Monday, September 03, 2012

Historical Napkin

A light snow was falling as Charlie Reardon left the diner and made his way down Madison Street. Sky vomit, he thought. An archangel’s dandruff. A slow motion God sneeze. Not quite.

He took out his phone and acted more important than he was.

A tiny alien invasion. An Aryan alien invasion. Alliteration is always an improvement, he noted to himself with the confidence of the fully bearded, much better.

Charlie did not write it on a napkin. He thought about going back for a napkin from the diner, but he was confident in his memory. He knew he could remember such a good sentence. Such a well made sentence. He did not remember which was right grammatically. A perfect phrase. With this change of thought he corrected and congratulated simultaneously.

Professor Reardon liked Madison. The street had a gentrified air. Thoughtfully dirty white people and hearty smelling ethnics. Stores that sold things he never bought soothed Charlie. The diner did not have too many old people. He thought that that was probably ironic. Maybe paradoxical. Both.

His satchel was open just enough that the top his novel was visible but closed just enough to protect it from the elements. He knew it would impress the lip ringed girl who held the sign on the corner. She read, he thought.
An alien Aryan Invasion was wetting his mustache.

It occurred to him that if he were to write it on a napkin it might be worth something someday. Someday soon. He could put the napkin haphazardly on his desk. Or should he file it. He would file it so that a museum would have an easier time locating it.

He turned around like a Beefeater, toward the diner and bumped into an ethnic. She dropped her phone onto the supremacist spaceships on the sidewalk. He thought about apologizing in her native tongue as a gesture of cultural respect. She was gone before he had a chance to. It was kind of him to think of that though, he thought.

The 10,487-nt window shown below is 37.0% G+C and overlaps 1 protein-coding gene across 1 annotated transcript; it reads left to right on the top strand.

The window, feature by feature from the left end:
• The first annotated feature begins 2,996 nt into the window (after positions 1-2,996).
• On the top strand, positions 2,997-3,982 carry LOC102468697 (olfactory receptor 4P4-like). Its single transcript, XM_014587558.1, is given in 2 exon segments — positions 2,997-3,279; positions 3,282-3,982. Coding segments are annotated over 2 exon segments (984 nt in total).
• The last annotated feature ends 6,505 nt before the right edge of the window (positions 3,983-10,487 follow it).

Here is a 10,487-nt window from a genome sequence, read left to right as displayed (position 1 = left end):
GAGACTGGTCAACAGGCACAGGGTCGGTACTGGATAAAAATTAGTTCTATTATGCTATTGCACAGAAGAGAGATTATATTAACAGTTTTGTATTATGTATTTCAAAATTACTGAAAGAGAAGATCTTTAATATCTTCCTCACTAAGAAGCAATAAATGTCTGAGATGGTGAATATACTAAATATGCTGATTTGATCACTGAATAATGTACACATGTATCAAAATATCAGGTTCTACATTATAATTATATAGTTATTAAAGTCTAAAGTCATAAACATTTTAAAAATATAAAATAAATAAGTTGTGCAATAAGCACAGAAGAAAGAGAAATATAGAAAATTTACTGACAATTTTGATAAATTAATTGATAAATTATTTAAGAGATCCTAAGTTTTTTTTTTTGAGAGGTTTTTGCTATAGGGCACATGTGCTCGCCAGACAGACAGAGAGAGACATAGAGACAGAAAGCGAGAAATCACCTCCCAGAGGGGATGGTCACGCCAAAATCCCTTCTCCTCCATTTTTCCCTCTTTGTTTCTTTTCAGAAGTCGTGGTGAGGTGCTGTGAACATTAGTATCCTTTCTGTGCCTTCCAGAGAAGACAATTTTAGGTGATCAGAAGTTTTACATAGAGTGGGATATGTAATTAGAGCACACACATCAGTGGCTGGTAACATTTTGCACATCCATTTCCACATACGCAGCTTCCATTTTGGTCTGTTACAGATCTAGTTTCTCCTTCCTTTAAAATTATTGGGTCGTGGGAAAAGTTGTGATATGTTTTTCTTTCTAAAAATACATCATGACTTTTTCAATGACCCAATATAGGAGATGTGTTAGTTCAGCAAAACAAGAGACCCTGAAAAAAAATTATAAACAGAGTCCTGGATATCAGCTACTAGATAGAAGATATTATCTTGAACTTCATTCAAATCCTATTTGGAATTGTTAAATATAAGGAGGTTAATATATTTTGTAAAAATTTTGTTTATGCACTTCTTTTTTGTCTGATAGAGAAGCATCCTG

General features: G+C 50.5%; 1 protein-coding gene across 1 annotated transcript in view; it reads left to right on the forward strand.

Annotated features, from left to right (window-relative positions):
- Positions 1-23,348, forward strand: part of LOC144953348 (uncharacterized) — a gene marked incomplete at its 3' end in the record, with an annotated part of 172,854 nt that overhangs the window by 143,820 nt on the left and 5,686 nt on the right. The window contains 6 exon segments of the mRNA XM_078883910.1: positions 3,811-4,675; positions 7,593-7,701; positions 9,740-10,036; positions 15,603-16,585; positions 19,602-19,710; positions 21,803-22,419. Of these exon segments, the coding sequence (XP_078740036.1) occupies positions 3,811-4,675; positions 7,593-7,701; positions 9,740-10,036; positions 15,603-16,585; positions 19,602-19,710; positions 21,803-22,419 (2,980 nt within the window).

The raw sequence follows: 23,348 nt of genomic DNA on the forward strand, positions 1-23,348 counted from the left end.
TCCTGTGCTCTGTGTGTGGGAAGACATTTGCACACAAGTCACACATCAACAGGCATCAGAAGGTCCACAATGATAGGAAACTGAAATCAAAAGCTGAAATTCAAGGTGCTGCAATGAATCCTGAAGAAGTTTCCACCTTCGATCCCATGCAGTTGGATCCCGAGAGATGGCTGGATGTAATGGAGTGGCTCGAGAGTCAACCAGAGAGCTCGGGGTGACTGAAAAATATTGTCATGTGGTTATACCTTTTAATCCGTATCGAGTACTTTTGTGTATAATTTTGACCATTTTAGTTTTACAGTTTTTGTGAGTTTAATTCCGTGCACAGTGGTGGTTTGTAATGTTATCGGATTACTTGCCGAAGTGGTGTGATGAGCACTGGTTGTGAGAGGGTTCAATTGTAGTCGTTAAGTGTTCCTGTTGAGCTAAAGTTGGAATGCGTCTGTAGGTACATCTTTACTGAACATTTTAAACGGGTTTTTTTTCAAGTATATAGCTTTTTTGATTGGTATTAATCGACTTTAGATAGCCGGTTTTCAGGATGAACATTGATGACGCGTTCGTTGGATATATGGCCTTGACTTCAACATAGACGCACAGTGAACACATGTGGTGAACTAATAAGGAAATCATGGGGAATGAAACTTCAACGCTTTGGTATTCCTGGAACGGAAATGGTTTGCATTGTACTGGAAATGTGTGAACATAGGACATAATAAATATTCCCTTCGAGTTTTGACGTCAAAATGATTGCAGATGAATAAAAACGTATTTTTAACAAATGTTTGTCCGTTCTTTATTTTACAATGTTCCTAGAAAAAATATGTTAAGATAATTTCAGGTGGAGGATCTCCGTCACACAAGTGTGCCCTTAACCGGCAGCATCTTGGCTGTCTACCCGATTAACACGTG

It had to be a napkin from the diner so that the biographer would know that the idea had happened at breakfast. Ironic him eating there and not being old, they would think. He rushed now intent on documenting history. The revisionism inherent in the act appalled him not at all. The winners craft it, he quipped. He did not think to himself what he had won at, only that he belonged in their circle.

The waitress was surprised to see his beard again. He pushed his hand deep into the dispenser and thought about being watched euphemistically. The waitress was not watching. It was empty and he thought about that symbolism.

Charlie asked after a napkin and the hostess handed him one from an open brown bag on her pulpit. The second wave of racist attackers from space slammed into the front window melting immediately.

The napkin was blank and brown. Ethnic. It did not smell.

How would the documentarian arrive at the place where the idea for that well made wordplay famously came to him while he ate waffles, if there was not a logo on the napkin? It could be from any number of places without paradox.

Charlie did not like this. He left the napkin and the sentence and went back into the light snow, late for class.